Ilana Setapen talks legacy, inspiration & playing Barber
Tagged Under: 2016.17 Season, Classics, MSO Musicians, Violin
When Ilana Setapen solos this week with the Milwaukee Symphony, she’ll carry the legacy of her teachers with her.
Setapen, who was appointed the MSO’s associate concertmaster in 2009, will perform Samuel Barber’s Violin Concerto, one of the staples of the solo repertoire. And when she plays the second movement, she’ll be thinking of her undergraduate professor, Robert Lipsett. “He got more emotional about that movement than anything else I ever studied,” she said. “He said it gets to him every time. So I’ll definitely be channeling him as I play.”
Like many young musicians, Setapen chose her college based on the teacher she wanted — in her case, Lipsett, who at the time was teaching violin at the University of Southern California. As a teenager, “I didn’t know who I was as a musician,” she said, but Lipsett “molded me into someone who was really comfortable with what I had to say.”
That process began with a lot of basic technical work. She had entered college thinking of herself as an expressive musician. But growing up as the best young violinist in Amarillo, Texas (where her father conducted the Amarillo Symphony), she wasn’t prepared for the intense competition at the next level, and her teacher did not sugarcoat that.
Sometimes, Setapen recalls, she chafed at working on etudes and exercises, but she realizes now that it was necessary. “My pitch was an A-minus,” she said, “and you can’t be an orchestra musician with A-minus pitch.”
Her first violin teacher was her mother, Carol Setapen, with whom she studied until she was 11, when “the lines became too blurred.” But her mother, as well as Lipsett, still influence her teaching style. In Ilana Setapen’s busy private studio, “I do strive to emulate their impact,” she said. “The way they challenged me to work harder, listen more, and the confidence they instilled in me to know that there’s always room to be a little bit better.”
Setapen studied with Lipsett for six years, both at USC and The Colburn School in Los Angeles. But when she had saved a little money, she decided it was time to go to New York and pursue her master’s degree at Juilliard. “I tend to trust a lot in authority figures,” she said, but at that point she was old enough to draw her own conclusions from studying with two teachers — Donald Weilerstein and Joseph Copes. “The goal is always to sound beautiful,” she said, but their different perspectives made her realize that she could do so in different ways.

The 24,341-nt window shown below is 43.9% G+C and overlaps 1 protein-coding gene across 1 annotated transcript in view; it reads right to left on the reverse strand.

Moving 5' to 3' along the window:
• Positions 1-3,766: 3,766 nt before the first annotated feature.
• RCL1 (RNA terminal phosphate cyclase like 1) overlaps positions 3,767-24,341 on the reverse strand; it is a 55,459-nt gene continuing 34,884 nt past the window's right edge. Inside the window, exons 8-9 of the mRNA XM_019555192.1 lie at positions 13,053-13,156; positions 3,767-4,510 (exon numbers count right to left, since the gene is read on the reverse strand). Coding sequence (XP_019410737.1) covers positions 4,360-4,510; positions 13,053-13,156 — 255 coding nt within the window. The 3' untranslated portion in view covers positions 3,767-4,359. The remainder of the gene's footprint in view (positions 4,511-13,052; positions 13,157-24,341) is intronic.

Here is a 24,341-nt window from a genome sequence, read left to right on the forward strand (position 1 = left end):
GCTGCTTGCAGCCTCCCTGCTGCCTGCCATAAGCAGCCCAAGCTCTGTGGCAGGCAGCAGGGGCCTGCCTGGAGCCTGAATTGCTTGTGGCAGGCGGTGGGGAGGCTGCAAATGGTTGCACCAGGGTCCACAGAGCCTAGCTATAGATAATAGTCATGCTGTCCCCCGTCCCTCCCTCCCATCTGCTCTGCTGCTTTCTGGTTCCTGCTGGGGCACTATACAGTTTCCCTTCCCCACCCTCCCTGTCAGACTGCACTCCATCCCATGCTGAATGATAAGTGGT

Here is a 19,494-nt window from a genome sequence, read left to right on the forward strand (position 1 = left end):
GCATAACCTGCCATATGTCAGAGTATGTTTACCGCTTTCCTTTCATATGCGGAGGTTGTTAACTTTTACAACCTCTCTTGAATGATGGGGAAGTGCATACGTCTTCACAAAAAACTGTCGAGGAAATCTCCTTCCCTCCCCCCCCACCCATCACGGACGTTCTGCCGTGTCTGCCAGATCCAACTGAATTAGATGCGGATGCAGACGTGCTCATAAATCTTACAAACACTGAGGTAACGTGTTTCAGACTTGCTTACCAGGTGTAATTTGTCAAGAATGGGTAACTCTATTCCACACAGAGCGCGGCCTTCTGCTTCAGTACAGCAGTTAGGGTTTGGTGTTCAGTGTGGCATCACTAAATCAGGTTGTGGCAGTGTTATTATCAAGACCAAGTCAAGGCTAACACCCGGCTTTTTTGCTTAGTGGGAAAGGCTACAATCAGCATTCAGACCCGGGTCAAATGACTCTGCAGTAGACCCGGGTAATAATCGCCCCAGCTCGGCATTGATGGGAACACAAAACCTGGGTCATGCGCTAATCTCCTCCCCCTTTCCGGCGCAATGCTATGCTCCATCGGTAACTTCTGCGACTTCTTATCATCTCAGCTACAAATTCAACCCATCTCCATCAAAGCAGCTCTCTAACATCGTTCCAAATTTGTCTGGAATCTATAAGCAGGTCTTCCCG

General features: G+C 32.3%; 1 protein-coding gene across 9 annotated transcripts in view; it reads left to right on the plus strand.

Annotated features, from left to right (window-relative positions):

Although Setapen learned the Barber concerto as a student, this week will be her first performance of the piece since then. She began preparing “sooner than I would have if I didn’t have a baby,” she joked. She and her husband, Matthew Brink, welcomed their son, Asher, in November, and she spent some of her maternity leave getting the concerto under her fingers.
The first two movements, she said, are lush and singing, but the third is “a complete tour de force. It’s total show-offy material. They all work together, but they wouldn’t work apart.”
Setapen won the MSO job before she finished her Juilliard degree, and immediately plunged into learning new repertoire while sitting in the first row of string players. (In fact, she remembers, in her very first week with the orchestra, concertmaster Frank Almond was away and she had to lead the section in three programs in three different venues.)
As associate concertmaster, her job is to back up Almond. “It’s a very different job when I have to move one seat over,” she said. “My body language is more pronounced, and instead of following, I lead.”
Almond said that in addition to being a great musician, Setapen has the leadership qualities necessary for her role, “and you don’t learn that at Juilliard or Colburn. You have to learn it on the job.”
Setapen’s job, Almond said, in some ways is harder than his own, because she needs to do all of the same preparation without knowing if she might actually be called on to step in for him. “We’ve relied on each other a lot for various personal things,” he said. “And in performance, if she miscounts something, I come in, and if I miscount something, she acts like the concertmaster.” The MSO, he said, is “lucky to have someone on her level in that chair. It doesn’t always happen.”
Setapen began her professional career with ambitions to be a full-time concertmaster somewhere. But eight years later, she knows that “those jobs don’t come open very often. Particularly in a city as pleasant as Milwaukee, with a symphony that sounds as good as Milwaukee.”